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PostPosted: November 12th, 2003, 5:58 pm 
Hi--

I am a straight female seeking advice about writing from the male point of view. At the moment, I am working on two short stories with male protagonists. Both are straight and in their mid-20s. One story is a romance, and the other has some romantic elements.

Any tips?


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 Post subject: Advice
PostPosted: November 12th, 2003, 6:19 pm 
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Joined: October 8th, 2003, 2:18 pm
Posts: 13
Location: Dallas, Texas
Well, i'm a married male and I was once in my mid-twenties, so maybe I could help you, but I probably need more info on where you are going. What do these guys do for a living, what are their personalities, etc. What specifically do you want to know about men?

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James Sadler


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 Post subject:
PostPosted: November 12th, 2003, 11:18 pm 
I did it in my book ECHOES OF A SILENT RIVER ( Booklocker.com)
In fact BOTH main characters were male..and this was at the time of the Civil War to boot.
I think it takes an *ear* to SOUND like a man...and I know some may think that this sounds sexist..but trying to get inside the HEAD of a man may mean ( at least for me( that the male character is more *visually* oriented.
By that, and this is a cliche..but they say men speak when they have something to say...women speak to find out what they THINK.
I think that is why if male characters are doing a whole lot of emoting, touchy feely stuff, yakking a mile a minute..they often come off in PRINT as if they aren't quite manly enough.
Unless that is the way your Characters are of course.
Just being observant of how guys that age relate is prime, how do they walk? talk? What ethnic group? Background? Geek or Jock? Average Joe or Prep school grad? The CHARACTER will determine who you will be looking at to do *research*
Maybe you could do a section of dialogue...show it to a few 20 year old guys. Not to critique it extensively, but to just see if it seems AUTHENTIC for a 20 year old guy in that group

My friend who does childrens stories ALWAYS...ALWAYS..ALWAYS makes sure the stories she writes are read for *fun* to kids that AGE in a casual atmosphere. She TELLS the story to kids that age.
THAT way just by being observant...seeing if they are bored with one part, excited with one part, booing or hissing at one part...she gets a feel for whats *real* and what might need tweaked.
----------
The Risky Writer http://theriskywriter.com Because NO Good writer plays it safe!


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 Post subject: Thinking like a man
PostPosted: November 14th, 2003, 10:27 am 
What i think that you should do is think about what you look for in a man that you like
and compare him with a man that you don't like . If , you don't like a man who smokes ,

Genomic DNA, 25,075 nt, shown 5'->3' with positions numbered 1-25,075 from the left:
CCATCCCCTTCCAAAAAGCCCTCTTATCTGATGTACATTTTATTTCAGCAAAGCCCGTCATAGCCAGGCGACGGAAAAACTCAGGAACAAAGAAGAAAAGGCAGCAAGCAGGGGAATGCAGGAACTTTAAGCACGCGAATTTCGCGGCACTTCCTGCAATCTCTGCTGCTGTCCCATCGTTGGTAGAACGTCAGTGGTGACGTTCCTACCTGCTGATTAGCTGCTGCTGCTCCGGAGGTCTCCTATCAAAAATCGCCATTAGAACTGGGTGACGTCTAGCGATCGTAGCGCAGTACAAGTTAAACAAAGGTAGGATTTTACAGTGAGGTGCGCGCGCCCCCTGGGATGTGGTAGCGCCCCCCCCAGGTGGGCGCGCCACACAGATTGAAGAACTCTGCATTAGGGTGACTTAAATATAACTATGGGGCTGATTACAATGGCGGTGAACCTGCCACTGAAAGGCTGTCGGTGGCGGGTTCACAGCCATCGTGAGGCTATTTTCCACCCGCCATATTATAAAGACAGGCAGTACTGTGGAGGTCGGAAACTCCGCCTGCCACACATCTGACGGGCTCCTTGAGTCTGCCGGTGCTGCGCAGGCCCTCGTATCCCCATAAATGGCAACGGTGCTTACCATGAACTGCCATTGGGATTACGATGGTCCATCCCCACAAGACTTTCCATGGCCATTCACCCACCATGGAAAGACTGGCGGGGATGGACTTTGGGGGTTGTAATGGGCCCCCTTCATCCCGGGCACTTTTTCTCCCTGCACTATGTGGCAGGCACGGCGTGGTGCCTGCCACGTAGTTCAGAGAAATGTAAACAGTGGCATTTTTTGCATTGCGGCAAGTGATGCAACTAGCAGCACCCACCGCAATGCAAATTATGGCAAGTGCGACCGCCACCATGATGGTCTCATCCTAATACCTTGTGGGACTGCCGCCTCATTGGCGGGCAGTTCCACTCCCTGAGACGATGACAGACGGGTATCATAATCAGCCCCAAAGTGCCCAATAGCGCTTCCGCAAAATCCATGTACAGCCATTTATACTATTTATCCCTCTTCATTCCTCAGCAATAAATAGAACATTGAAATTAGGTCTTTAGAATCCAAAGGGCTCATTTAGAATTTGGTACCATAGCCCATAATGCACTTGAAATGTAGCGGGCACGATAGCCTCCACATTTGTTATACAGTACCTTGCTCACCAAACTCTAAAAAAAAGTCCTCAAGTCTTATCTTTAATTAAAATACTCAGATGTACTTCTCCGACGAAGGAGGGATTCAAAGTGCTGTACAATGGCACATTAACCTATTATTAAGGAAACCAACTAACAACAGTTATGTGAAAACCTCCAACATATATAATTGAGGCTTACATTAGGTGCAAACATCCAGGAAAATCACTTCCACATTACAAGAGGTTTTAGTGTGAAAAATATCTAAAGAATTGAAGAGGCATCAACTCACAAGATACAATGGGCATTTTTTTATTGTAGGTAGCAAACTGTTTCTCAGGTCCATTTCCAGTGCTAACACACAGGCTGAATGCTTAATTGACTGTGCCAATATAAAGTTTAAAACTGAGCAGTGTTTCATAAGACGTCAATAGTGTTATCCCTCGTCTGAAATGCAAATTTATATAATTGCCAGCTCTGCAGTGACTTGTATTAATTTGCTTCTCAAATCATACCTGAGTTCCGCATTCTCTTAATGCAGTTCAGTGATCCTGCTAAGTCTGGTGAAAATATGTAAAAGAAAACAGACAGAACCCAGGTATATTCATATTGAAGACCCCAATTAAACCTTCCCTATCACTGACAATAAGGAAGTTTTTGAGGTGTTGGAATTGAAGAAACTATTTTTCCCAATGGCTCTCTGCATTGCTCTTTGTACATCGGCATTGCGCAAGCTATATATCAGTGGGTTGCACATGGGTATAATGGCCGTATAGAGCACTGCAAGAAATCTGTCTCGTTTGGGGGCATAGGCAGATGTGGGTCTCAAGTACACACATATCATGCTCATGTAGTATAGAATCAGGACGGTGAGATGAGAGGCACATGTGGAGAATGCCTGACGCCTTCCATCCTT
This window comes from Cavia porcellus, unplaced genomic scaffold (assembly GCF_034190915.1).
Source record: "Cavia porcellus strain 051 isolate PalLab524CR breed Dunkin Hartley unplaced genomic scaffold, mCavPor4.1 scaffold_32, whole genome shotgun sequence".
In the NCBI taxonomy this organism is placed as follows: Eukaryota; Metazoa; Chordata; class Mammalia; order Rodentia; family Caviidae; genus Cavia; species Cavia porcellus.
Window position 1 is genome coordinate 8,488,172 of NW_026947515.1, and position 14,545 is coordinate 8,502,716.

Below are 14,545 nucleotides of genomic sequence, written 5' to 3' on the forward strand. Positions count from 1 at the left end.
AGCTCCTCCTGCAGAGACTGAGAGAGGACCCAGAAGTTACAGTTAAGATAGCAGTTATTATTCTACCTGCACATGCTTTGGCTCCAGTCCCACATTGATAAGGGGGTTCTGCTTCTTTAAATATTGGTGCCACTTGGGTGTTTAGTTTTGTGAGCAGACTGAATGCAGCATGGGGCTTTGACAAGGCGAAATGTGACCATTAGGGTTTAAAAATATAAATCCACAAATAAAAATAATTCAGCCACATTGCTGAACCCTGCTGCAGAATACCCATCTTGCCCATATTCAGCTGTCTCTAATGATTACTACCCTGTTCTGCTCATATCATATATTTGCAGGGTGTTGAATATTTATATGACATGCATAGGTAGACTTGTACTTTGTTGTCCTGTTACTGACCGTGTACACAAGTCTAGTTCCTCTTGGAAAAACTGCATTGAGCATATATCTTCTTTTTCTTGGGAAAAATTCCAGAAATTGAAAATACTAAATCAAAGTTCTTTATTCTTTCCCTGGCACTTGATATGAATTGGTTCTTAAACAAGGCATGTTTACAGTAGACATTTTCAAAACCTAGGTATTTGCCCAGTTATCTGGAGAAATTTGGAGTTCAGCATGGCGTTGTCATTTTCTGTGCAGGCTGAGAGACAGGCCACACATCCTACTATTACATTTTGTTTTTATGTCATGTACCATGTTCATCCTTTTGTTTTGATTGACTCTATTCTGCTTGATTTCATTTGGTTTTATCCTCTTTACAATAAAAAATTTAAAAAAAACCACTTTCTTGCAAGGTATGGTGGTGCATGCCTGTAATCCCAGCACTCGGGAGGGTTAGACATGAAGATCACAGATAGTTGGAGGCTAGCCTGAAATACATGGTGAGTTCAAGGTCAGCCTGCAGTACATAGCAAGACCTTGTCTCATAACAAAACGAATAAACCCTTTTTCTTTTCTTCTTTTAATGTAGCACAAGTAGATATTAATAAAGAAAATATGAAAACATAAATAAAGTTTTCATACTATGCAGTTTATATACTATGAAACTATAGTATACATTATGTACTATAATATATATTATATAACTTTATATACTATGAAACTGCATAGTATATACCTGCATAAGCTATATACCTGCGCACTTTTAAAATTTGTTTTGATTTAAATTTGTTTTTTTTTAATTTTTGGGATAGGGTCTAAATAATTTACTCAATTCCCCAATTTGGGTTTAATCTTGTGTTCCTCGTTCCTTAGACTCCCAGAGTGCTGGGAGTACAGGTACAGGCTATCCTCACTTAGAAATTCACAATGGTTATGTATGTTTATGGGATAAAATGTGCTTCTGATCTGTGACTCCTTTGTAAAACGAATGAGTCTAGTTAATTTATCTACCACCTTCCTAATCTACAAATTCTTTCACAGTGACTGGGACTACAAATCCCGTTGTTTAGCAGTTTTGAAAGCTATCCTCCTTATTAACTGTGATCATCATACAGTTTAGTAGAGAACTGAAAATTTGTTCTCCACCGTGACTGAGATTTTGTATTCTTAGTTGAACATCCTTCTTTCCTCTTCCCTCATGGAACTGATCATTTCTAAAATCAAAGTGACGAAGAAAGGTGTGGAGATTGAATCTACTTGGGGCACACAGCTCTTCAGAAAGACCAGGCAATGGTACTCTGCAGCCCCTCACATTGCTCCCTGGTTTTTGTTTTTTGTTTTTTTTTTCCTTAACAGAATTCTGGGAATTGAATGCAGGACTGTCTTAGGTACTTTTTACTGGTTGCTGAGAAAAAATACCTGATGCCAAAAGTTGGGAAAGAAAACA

drinks and fools around with other women think about things that makes him do his
dirty deeds.
Then , think about qualities that you like in a man like loyalty and devotion to work and
family or whatever . The more things that you can add for each person's good or bad
qualities , the more alive that person will seem for the reader .


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 Post subject:
PostPosted: November 14th, 2003, 11:52 am 
straight men in their 20s? ok i was that age once and i did the following with great gusto:

drink beer
chase women
drink beer
ride my motorcycle
drink beer
take pretty girls for rides on my motorcycle
drink beer
have sex with pretty young women
and?
you guessed it, drink beer!


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PostPosted: November 19th, 2003, 2:14 pm 
Here are some brief character sketches of my protagonists:

Bachelor #1 is 24, employed as an IT professional, and completed an associate's degree. He has five older sisters who are always looking after him and is close with his mother but not with his stepfather (father died when he was young). His interests include cars, fishing, music (he plays drums), hanging out with his friends, partying, and women. He acts tough but is really sensitive and moody. He is also much more intelligent than people think he is.

Bachelor #2 is 23, employed as a waiter while he finishes grad school and looks for acting jobs (has a bachelor's in theatre). I'm still trying to figure out his family situation, but he has many friends. He is in recovery from alcohol addiction and is feeling very vulnerable. He is highly intelligent and funny.


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PostPosted: November 19th, 2003, 3:42 pm 
Catwoman wrote:
Hi--

I am a straight female seeking advice about writing from the male point of view. At the moment, I am working on two short stories with male protagonists. Both are straight and in their mid-20s. One story is a romance, and the other has some romantic elements.